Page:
I silently swear to myself that I will never buy anything but Greek feta again. It’s not a hard promise to make. I remember my Aunt Daneise, who was Greek and a great cook, making sure that she always had a block of feta sitting in its liquid so that it didn’t dry out. It glistened when she took it out and cut it into slices which by the way, Loi tells me, is what feta means in Greek—slice. Who knew?
I ask Loi which of her cookbooks she would recommend to readers who want to cook Greek but she says she really doesn’t want to sound like she’s plugging her products. The same goes with her line of foods that includes (and I only know this because I went online and looked) olive oil, black honey, wild thyme and flower honey as well as Greek pastas, and smoked eggplant. There are jars of such items as her Feta-Yogurt Pougi—a concoction that can be served hot or cold and used as a spread, dip, or sauce and her Garlic Potato Dip (Skordalia in Greek), a vegan product that not only is a dip but can also be used for marinating and sautéing.
“How can I make suggestions to readers if you won’t give me some ideas?” I ask. I finally get her to talk about “The Greek Diet,” one of her cookbooks. Oh and she did mention that she’s working on another cookbook that will be out soon. Yes, really. I think that will be number 37.
But what Loi wants to talk about are her charities.
According to Total Food Service’s digital magazine, Loi has become one of the nation’s leading chefs, philanthropists, brand creators and ambassadors. During the pandemic, she turned her Manhattan restaurant into a soup kitchen, feeding the homeless and also prepared thousands of meals for first responders and patients at many area hospitals. She co-founded the Elpida Foundation to help fight childhood cancer. Her Loukoumi Make A Difference inspires kids to make a difference in their lives and the lives of others.
I ask Loi if she’s having as much fun as it looks like she is on her show.
The answer is yes and it boils down to this.
“I’m passionate and driven,” she says. “If you’re not, what is there?”
For more program information, visit: https://www.pbs.org/food/shows/life-of-loi-mediterranean-secrets/
To view recipes featured in the series and more, visit Chef Loi’s social media platforms @ChefMariaLoi (Facebook, Instagram, TikTok, Twitter).
The following recipes are courtesy of Maria Loi.
Garides Me Kritharaki / Shrimp with Orzo
“This quick and easy take on a Greek classic will have dinner on the table in 20 minutes, from start to finish,” says Maria Loi. “The timeless flavors of tomato, lemon, oregano, and olive oil paired with the delicate sweetness of the shrimp are married perfectly with the tart, creaminess of the feta garnish.”
- 8 ounces orzo pasta
- 1 medium red onion, chopped
- 1 lemon, juiced
- 5 tablespoons extra virgin olive oil
- 12 cherry tomatoes
- Salt and pepper, to taste
- 8 pieces of shrimp, peeled and deveined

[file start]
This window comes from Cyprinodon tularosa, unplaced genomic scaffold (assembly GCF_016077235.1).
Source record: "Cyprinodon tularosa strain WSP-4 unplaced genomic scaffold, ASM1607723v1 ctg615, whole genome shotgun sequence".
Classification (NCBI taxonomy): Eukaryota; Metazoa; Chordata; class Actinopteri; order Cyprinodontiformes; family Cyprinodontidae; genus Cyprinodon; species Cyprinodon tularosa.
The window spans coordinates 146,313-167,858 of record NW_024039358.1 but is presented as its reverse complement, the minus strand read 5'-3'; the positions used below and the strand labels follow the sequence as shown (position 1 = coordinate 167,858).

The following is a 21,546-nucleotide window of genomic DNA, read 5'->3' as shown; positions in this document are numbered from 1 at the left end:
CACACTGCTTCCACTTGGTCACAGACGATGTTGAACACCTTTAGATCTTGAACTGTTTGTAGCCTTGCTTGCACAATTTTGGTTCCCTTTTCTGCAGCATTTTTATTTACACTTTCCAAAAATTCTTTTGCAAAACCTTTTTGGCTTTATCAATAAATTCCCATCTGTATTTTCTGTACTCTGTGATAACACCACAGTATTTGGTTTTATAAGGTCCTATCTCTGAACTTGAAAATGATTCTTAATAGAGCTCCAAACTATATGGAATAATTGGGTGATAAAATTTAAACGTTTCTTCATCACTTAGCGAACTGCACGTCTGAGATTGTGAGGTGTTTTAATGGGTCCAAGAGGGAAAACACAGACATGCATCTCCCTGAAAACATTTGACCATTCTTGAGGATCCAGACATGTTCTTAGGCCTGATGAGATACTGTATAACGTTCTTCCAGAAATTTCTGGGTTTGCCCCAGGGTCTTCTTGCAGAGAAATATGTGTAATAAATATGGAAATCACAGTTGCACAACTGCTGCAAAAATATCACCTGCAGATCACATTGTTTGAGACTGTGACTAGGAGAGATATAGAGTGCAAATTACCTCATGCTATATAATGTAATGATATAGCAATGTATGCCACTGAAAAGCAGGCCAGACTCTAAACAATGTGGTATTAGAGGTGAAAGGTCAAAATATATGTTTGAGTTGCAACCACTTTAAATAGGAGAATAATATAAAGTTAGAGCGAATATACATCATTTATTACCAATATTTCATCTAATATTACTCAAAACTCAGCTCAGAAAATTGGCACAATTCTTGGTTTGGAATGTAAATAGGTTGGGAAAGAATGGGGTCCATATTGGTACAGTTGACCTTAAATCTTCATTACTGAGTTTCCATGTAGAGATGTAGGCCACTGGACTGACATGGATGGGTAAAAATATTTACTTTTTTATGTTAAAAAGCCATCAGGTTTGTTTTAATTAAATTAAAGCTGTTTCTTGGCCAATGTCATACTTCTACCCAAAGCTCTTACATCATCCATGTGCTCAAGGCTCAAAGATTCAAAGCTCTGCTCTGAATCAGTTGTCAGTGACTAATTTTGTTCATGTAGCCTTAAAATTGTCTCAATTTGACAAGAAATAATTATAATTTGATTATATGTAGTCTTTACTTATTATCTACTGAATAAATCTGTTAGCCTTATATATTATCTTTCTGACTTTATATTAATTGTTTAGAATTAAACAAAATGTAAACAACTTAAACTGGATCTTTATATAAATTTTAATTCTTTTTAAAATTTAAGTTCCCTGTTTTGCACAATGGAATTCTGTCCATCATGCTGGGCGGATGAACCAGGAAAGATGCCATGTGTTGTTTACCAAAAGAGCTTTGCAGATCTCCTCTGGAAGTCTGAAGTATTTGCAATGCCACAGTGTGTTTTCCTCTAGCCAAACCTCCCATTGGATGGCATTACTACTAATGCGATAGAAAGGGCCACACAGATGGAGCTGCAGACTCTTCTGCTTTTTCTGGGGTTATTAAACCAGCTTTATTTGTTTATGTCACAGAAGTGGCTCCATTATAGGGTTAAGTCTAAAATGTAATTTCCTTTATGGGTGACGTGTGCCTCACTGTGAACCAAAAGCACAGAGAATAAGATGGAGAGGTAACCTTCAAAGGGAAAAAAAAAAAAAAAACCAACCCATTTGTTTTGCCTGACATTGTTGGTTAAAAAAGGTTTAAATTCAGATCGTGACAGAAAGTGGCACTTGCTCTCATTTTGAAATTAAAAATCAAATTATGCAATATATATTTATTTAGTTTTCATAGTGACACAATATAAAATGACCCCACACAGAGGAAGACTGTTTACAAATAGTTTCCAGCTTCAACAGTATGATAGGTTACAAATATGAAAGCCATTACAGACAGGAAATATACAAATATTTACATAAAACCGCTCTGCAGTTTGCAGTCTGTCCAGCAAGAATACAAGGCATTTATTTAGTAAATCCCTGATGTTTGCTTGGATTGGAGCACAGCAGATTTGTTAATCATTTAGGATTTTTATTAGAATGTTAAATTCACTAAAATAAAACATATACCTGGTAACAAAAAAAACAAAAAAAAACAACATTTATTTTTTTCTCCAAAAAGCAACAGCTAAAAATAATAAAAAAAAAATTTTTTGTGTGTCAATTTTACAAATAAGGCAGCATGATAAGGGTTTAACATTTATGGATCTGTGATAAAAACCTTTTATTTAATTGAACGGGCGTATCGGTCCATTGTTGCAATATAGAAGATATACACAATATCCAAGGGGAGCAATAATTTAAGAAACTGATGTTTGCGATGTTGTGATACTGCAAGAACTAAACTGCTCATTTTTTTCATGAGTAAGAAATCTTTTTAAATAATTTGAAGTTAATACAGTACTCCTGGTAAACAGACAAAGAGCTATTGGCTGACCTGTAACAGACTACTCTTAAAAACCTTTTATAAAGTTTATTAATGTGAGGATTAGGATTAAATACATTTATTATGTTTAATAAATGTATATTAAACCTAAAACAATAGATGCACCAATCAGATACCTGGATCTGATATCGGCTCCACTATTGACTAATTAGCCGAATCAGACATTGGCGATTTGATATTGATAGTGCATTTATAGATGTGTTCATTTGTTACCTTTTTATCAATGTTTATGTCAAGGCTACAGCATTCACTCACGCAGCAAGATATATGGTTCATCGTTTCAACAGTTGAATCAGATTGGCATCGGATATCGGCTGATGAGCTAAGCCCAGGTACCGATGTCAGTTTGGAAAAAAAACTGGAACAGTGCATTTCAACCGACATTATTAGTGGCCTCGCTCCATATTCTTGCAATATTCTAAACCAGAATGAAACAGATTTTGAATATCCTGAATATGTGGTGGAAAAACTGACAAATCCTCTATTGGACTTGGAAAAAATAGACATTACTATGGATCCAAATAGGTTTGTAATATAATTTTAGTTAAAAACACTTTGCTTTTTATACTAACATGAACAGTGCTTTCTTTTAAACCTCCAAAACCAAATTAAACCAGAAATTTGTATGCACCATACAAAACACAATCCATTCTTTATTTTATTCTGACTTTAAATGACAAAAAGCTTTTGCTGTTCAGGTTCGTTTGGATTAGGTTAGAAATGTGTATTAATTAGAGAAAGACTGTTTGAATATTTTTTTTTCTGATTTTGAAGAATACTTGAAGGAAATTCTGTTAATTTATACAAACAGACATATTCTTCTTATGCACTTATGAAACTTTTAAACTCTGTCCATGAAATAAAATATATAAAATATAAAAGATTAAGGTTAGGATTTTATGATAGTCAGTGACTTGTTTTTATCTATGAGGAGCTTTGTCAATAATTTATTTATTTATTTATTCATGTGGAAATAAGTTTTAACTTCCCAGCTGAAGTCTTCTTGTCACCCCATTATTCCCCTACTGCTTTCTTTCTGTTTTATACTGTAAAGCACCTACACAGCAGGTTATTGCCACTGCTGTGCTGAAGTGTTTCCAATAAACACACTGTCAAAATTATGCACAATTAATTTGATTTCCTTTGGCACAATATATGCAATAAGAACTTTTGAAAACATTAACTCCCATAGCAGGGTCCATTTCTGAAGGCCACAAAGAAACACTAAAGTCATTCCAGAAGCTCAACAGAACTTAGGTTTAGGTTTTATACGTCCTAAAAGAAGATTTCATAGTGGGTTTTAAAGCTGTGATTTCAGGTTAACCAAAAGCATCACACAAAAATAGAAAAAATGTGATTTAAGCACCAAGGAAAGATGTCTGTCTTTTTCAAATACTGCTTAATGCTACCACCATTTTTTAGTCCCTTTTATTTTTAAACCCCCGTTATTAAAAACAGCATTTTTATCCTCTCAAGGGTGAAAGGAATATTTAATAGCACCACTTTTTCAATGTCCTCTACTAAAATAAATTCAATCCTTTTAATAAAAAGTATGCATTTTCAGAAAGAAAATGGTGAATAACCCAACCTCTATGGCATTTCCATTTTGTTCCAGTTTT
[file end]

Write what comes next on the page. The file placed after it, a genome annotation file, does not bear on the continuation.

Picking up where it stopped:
- Dry Greek oregano, to taste
- Feta cheese, for garnish
Preheat oven to 375ºF.
Add orzo to a large pot of salted boiling water, and allow to cook for 7 to 9 minutes, until desired texture. Strain, and reserve.
While orzo is cooking, add the chopped onions, lemon juice, 2 tablespoons of olive oil, and 7 cherry tomatoes to an oven safe dish, season with salt to taste, and stir to combine. Add shrimp on top of the mixture, and top with the remaining 5 cherry tomatoes: season with pepper and Greek oregano, and top with 1 tablespoon of olive oil.
Bake for 4-5 minutes, or until the shrimp turn pink and opaque, and tomatoes have a slight char.
Serve over a bed of orzo, topped with crumbled feta and dressed with olive oil.
Greek Honey Cheesecake (Melopita) – from The Greek Diet Cookbook
“Melopita translates as ‘honey pie,’ but this dish is my healthy version of a ricotta-style cheesecake,” writes Maria Loi in the introduction to this recipe from “The Greek Diet Cookbook.” “Light and fresh with a hint of lemon, this cake has the perfect tang from the yogurt. Drizzle with some honey to keep it classic.”
- Olive oil, for the pan
- 1 pound anthotyro (ricotta cheese)
- 1 cup 2% plain Greek yogurt
- 3 eggs, lightly beaten
- 1⁄2 cup Greek honey, plus more for garnish
- Grated zest of 1 lemon
- 3 tablespoons all-purpose flour
- 1⁄4 cup sugar
- Ground cinnamon, for garnish
Preheat the oven to 350°F. Coat a 9-inch springform pan with olive oil, line it with a round of parchment paper, and lightly oil the paper.
In a large bowl, combine the ricotta, yogurt, eggs, 1⁄2 cup honey, lemon zest, flour, and sugar. Beat thoroughly, either with an electric mixer or a whisk.
Pour the batter into the pan and gently rap it against a hard surface to release any air bubbles.
Bake the melopita for 15 to 20 minutes, or until the filling sets. Remove the cake from the oven and let cool. Refrigerate the cake for 2 or 3 hours.
Run a knife around the inside edge of the pan and release the sides. Invert the cake onto a serving plate.
Carefully remove the bottom of the cake pan and the parchment paper.
Serve the cake sprinkled with some cinnamon and drizzled with a little honey.
Based on a similar article that appeared in the Herald Palladium.